In July 1988, the central bank governors of the Group of Ten Countries and Luxembourg approved a document entitled “International Convergence of Capital Measurement and Capital Standards” which is the culmination of the Banking Regulations and Supervisory Practices Committee`s efforts in recent years to ensure the international convergence of prudential rules on the adequacy of international banks` capital adequacy. This agreement (hereafter the Basel Agreement of July 1988) is another step in the development of a framework for international cooperation in banking supervision. Important steps in the process included the Basel Agreements of 1975 and 1983, which defined the principles governing the distribution of supervisory tasks between the parent and host authorities through branches, subsidiaries and joint ventures in the international banking sector, and the exchange of information between these authorities. Tier 1 capital ratio – Tier 1 capital / all RWAAs This document is the initial text of the so-called Basel-Capital Agreement, which establishes the agreement between G10 central banks to apply common minimum capital standards to their banking industry, which must be reached by the end of 1992. The standards are aimed almost exclusively at credit risk, the main risk for banks. Starting in 1988, this framework was gradually introduced in the G-10 member countries, which include 13 countries from 2013[update]: Belgium, Canada, France, Germany, Italy, Japan, Luxembourg, the Netherlands, Spain, Sweden, Switzerland, the United Kingdom and the United States of America. Basel I is the round of consultations with central bankers around the world and, in 1988, the Basel Committee on Banking Supervision (BCBS) in Basel, Switzerland, issued a series of minimum capital requirements for banks. It is also called the 1988 Basel Agreement and the 1992 Group of Ten (G10) Act. Subsequently, a new regulatory framework, called Basel II, was developed to take over the Basel I agreements. However, some have criticized the fact that they allow banks to take additional risks, which was considered to be part of the cause of the subprime financial crisis that began in 2008.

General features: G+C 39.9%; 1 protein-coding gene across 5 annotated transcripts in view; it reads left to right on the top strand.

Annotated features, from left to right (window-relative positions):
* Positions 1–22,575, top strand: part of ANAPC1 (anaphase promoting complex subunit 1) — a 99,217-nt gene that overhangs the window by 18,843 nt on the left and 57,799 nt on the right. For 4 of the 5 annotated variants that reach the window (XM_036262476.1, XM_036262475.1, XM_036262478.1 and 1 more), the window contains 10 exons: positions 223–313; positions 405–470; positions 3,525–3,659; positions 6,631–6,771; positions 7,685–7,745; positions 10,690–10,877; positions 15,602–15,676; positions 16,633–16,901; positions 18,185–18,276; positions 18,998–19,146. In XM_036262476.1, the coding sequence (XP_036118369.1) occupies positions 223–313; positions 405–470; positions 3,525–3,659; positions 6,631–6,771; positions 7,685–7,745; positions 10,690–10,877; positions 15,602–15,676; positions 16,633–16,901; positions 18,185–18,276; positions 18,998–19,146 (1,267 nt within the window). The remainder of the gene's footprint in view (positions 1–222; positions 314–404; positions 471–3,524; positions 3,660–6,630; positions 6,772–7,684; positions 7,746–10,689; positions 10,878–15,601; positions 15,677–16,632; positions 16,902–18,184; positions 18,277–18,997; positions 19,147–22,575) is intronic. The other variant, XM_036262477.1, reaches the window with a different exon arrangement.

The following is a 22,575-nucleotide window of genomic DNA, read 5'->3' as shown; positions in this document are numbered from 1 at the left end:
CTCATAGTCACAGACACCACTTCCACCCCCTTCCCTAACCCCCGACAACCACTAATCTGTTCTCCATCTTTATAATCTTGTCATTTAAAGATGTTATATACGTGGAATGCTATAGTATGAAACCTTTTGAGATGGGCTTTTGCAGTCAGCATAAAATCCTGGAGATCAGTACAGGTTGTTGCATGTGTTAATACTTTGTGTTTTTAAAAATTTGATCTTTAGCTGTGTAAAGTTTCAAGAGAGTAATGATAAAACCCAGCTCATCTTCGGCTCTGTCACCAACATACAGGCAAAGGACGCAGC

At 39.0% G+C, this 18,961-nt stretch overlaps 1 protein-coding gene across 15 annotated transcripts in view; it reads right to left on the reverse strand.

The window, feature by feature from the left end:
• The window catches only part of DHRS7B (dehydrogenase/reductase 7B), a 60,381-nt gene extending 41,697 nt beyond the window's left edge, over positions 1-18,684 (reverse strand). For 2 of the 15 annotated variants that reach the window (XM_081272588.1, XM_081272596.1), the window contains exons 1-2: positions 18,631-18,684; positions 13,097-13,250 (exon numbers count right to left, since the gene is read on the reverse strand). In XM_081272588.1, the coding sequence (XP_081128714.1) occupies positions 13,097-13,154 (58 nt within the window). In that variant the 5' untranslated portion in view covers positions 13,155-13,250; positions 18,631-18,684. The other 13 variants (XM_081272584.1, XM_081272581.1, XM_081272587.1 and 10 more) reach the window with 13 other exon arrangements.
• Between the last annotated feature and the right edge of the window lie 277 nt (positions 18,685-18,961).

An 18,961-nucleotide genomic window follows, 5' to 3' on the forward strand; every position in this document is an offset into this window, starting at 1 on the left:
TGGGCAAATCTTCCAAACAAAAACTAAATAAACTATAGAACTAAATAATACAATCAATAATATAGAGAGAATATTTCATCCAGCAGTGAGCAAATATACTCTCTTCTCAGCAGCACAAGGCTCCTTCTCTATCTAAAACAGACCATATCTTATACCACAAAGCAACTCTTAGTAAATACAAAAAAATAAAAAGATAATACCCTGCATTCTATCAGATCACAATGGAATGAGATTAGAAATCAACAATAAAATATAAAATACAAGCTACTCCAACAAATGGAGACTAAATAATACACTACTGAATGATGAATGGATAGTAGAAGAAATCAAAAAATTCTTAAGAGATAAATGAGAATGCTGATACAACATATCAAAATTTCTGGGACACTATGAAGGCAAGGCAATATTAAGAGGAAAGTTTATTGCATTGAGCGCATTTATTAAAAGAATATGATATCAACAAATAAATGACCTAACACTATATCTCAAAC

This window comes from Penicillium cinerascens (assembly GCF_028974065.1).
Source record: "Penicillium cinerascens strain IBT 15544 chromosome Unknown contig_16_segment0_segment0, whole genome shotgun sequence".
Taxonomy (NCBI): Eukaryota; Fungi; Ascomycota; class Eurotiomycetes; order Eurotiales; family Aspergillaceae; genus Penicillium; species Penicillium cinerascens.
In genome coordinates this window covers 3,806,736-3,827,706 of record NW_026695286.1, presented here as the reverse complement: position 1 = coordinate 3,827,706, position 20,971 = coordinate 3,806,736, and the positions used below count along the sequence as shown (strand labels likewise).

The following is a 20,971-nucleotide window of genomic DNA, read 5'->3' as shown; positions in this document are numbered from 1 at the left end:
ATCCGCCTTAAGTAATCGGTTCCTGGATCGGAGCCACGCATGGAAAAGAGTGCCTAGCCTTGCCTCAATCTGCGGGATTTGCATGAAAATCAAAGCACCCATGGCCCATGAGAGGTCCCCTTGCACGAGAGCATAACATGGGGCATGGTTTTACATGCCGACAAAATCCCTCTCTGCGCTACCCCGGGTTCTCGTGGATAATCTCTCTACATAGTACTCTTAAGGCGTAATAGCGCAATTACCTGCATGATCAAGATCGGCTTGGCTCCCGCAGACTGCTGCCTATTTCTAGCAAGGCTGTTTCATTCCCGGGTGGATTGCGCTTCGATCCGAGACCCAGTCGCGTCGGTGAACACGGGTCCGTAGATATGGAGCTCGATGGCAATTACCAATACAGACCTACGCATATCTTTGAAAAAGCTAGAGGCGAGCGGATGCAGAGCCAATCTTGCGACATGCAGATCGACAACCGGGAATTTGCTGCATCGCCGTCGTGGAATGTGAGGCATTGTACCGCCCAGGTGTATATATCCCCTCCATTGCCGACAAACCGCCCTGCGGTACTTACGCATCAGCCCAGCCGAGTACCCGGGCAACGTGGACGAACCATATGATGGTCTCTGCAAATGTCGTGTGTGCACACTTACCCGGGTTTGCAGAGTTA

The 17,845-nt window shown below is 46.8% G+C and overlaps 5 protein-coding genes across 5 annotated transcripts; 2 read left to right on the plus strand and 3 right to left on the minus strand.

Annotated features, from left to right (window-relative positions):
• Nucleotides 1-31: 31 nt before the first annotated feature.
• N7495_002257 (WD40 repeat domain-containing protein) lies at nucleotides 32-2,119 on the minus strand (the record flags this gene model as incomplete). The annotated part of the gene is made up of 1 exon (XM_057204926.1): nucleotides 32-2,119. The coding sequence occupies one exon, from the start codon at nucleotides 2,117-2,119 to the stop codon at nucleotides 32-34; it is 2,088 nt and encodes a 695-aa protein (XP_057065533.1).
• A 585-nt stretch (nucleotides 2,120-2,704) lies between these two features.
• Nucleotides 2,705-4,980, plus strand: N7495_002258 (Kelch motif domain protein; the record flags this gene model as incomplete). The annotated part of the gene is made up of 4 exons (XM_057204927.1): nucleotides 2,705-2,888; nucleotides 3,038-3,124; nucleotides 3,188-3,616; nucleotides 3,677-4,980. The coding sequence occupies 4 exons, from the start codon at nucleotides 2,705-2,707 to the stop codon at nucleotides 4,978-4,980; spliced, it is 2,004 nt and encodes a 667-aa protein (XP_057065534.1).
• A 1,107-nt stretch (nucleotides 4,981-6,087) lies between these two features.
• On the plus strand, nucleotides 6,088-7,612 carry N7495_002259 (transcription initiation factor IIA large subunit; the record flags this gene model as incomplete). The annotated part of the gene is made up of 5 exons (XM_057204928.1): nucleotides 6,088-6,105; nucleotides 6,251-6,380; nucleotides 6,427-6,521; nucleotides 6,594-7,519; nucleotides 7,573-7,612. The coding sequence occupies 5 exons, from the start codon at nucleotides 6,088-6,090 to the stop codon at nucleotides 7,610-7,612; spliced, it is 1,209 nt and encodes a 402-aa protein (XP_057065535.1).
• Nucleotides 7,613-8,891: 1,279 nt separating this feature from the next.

Indeed, in the United States, the supervisory authorities of the banks have defended the position of requiring a bank to comply with the rules (Basel I or Basel II), which corresponds to the bank`s more conservative approach. For this reason, only the few largest U.S. banks were expected to operate under Basel II rules, with the rest regulated under Basel I. Basel III was developed in response to the financial crisis; it does not replace Basel I or II [necessary clarification], but focuses on several issues related primarily to the risk of a bank run. [Citation required] The document consists of two main sections: (a) the definition of capital and b) the structure of risk weights. Two shorter sections define the target reference ratio and the transition and implementation modalities. There are four technical annexes for capital definition, counterparty risk weights, credit conversion factors for off-balance sheet items and transitional arrangements.